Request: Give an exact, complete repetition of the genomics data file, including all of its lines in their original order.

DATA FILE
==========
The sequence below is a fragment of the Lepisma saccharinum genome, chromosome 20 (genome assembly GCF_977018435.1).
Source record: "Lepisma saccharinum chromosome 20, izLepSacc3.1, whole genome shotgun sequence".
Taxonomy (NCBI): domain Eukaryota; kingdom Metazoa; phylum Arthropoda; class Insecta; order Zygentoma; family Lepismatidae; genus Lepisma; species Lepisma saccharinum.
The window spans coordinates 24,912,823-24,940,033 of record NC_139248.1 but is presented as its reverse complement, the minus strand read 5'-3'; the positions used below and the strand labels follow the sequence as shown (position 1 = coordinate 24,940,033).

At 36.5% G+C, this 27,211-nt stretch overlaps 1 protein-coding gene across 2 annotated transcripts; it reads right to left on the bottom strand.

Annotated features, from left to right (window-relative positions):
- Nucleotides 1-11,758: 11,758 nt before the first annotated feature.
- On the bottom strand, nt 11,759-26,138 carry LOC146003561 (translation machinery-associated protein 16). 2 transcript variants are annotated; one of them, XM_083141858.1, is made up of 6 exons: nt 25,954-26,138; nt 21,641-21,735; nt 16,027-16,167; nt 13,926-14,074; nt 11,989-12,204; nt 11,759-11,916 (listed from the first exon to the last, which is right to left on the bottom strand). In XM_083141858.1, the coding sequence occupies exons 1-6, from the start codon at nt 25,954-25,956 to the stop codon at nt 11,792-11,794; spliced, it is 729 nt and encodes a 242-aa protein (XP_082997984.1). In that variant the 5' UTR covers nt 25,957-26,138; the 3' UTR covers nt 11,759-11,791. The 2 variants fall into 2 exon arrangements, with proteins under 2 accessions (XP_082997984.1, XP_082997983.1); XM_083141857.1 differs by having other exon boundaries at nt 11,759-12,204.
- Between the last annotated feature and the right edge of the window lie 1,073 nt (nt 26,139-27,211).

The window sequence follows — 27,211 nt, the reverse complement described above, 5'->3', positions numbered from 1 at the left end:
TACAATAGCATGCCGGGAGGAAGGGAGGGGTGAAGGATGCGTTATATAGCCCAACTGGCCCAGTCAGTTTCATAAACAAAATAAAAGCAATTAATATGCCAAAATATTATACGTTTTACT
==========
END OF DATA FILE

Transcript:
The sequence below is a fragment of the Lepisma saccharinum genome, chromosome 20 (genome assembly GCF_977018435.1).
Source record: "Lepisma saccharinum chromosome 20, izLepSacc3.1, whole genome shotgun sequence".
Taxonomy (NCBI): domain Eukaryota; kingdom Metazoa; phylum Arthropoda; class Insecta; order Zygentoma; family Lepismatidae; genus Lepisma; species Lepisma saccharinum.
The window spans coordinates 24,912,823-24,940,033 of record NC_139248.1 but is presented as its reverse complement, the minus strand read 5'-3'; the positions used below and the strand labels follow the sequence as shown (position 1 = coordinate 24,940,033).

At 36.5% G+C, this 27,211-nt stretch overlaps 1 protein-coding gene across 2 annotated transcripts; it reads right to left on the bottom strand.

Annotated features, from left to right (window-relative positions):
- Nucleotides 1-11,758: 11,758 nt before the first annotated feature.
- On the bottom strand, nt 11,759-26,138 carry LOC146003561 (translation machinery-associated protein 16). 2 transcript variants are annotated; one of them, XM_083141858.1, is made up of 6 exons: nt 25,954-26,138; nt 21,641-21,735; nt 16,027-16,167; nt 13,926-14,074; nt 11,989-12,204; nt 11,759-11,916 (listed from the first exon to the last, which is right to left on the bottom strand). In XM_083141858.1, the coding sequence occupies exons 1-6, from the start codon at nt 25,954-25,956 to the stop codon at nt 11,792-11,794; spliced, it is 729 nt and encodes a 242-aa protein (XP_082997984.1). In that variant the 5' UTR covers nt 25,957-26,138; the 3' UTR covers nt 11,759-11,791. The 2 variants fall into 2 exon arrangements, with proteins under 2 accessions (XP_082997984.1, XP_082997983.1); XM_083141857.1 differs by having other exon boundaries at nt 11,759-12,204.
- Between the last annotated feature and the right edge of the window lie 1,073 nt (nt 26,139-27,211).

The window sequence follows — 27,211 nt, the reverse complement described above, 5'->3', positions numbered from 1 at the left end:
TACAATAGCATGCCGGGAGGAAGGGAGGGGTGAAGGATGCGTTATATAGCCCAACTGGCCCAGTCAGTTTCATAAACAAAATAAAAGCAATTAATATGCCAAAATATTATACGTTTTACT